You need to use informed judgement or statistical techniques to choose a pass score that supports valid inferences about the participants’ skills, knowledge or competence in the vast majority of cases. This means the number of errors or misclassifications is tolerable for the intended use-case. One technique for doing this is the Angoff method, as described in this SlideShare. Using Angoff, you classify each question by how likely it is that a minimally- competent participant would get it right, and then roll this up to work out the pass score.

Going back to the original question of whether a better test has a higher pass score, what matters is that your test is valid and reliable and that your pass score is set to the appropriate level to measure competency. You want the right pass score, not necessarily the highest pass score.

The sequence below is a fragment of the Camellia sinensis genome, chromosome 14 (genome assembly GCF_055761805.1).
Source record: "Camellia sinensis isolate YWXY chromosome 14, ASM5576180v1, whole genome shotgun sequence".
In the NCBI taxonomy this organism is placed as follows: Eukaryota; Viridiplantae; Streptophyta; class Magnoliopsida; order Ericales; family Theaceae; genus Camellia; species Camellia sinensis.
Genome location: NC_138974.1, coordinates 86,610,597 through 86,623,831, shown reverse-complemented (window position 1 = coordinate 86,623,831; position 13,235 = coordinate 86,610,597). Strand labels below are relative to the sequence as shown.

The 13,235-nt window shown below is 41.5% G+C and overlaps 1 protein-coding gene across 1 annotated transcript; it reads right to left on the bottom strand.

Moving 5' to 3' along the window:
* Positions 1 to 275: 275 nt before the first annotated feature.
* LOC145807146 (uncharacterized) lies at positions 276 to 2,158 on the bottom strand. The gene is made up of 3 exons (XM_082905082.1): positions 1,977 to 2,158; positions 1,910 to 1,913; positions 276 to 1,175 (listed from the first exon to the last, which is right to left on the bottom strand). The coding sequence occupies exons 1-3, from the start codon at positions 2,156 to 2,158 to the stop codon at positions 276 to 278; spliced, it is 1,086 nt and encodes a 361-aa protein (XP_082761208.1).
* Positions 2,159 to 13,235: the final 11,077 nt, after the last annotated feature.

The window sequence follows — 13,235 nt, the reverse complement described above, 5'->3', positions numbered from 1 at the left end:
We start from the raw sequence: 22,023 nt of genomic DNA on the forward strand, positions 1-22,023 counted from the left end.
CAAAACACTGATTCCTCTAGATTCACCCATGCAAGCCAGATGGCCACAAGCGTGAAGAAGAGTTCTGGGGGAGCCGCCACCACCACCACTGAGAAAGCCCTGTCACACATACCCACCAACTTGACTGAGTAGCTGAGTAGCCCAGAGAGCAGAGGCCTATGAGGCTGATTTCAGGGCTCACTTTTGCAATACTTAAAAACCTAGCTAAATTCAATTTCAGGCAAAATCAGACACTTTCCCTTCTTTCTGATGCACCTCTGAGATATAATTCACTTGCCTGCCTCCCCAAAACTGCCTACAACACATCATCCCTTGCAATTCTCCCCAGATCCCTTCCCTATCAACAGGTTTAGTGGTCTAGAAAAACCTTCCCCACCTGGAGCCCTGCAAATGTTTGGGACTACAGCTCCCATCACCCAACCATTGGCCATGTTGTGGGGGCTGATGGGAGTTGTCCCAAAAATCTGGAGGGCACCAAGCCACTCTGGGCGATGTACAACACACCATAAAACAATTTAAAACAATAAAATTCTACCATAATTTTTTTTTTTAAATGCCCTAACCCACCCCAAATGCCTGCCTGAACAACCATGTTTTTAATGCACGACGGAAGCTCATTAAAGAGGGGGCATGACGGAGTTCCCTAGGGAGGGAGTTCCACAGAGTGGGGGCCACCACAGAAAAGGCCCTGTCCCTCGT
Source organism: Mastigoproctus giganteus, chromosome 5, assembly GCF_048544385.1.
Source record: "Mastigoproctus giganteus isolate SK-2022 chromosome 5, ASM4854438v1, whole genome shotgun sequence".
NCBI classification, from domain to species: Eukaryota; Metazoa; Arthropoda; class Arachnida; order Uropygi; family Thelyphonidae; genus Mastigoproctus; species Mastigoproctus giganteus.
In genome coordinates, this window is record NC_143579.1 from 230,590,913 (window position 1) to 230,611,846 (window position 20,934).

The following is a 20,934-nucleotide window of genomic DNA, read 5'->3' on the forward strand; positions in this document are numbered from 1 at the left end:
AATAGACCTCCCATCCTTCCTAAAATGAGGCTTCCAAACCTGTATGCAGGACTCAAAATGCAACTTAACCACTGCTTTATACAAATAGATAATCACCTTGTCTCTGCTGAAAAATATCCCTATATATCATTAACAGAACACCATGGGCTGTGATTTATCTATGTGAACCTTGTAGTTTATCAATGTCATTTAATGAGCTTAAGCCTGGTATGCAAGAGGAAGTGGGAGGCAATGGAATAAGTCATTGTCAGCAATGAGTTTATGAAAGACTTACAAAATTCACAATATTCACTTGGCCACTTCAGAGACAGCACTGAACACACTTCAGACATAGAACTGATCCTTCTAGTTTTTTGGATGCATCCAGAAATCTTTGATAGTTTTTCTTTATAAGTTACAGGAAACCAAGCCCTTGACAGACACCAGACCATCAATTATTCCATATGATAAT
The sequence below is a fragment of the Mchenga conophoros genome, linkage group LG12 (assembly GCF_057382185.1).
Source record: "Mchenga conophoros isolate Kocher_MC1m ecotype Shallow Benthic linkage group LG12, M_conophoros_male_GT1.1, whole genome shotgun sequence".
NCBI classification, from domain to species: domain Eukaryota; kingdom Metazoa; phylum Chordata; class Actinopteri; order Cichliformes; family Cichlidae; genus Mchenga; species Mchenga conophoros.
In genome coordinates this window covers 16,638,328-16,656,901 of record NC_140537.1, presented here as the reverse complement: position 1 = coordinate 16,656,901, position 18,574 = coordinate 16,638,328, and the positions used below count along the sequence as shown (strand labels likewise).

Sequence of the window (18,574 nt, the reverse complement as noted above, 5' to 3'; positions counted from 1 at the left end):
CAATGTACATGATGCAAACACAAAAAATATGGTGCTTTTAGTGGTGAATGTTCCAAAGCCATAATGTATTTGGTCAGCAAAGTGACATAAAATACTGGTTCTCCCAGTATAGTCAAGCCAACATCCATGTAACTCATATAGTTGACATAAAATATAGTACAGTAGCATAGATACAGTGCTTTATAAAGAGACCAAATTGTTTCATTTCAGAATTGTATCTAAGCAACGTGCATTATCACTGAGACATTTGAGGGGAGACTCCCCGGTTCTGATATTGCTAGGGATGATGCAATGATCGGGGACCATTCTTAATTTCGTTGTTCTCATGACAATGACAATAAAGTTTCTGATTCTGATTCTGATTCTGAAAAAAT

So what happens if you set your pass score without going through this process? For instance, you say that your test will have an 80% pass score before you design it.  If you do this, you are assuming that on average all the questions in the test will have an 80% chance of being answered correctly by a minimally-competent participant. But unless you have ways of measuring and checking that, you are abandoning logic and trusting to luck.

In general, a lower pass score does not necessarily imply an easier assessment. If the items are very difficult, a low pass score may still yield low pass rates. Pass scores are often set with a consideration for the difficulty of the items, either implicitly or explicitly.

So, is a test better if it has a higher pass score?

The answer is no. A test is best if it has the right pass score. And if one organization has a compliance test where the pass score is 70% and another has a compliance test where the pass score is 80%, this tells you nothing about how good each test is. You need to ask whether the tests are valid and reliable and how the pass scores were determined. There is an issue of “face validity” here: people might find it hard to believe that a test with a very low pass score is fair and reasonable, but in general a higher pass score does not make a better test.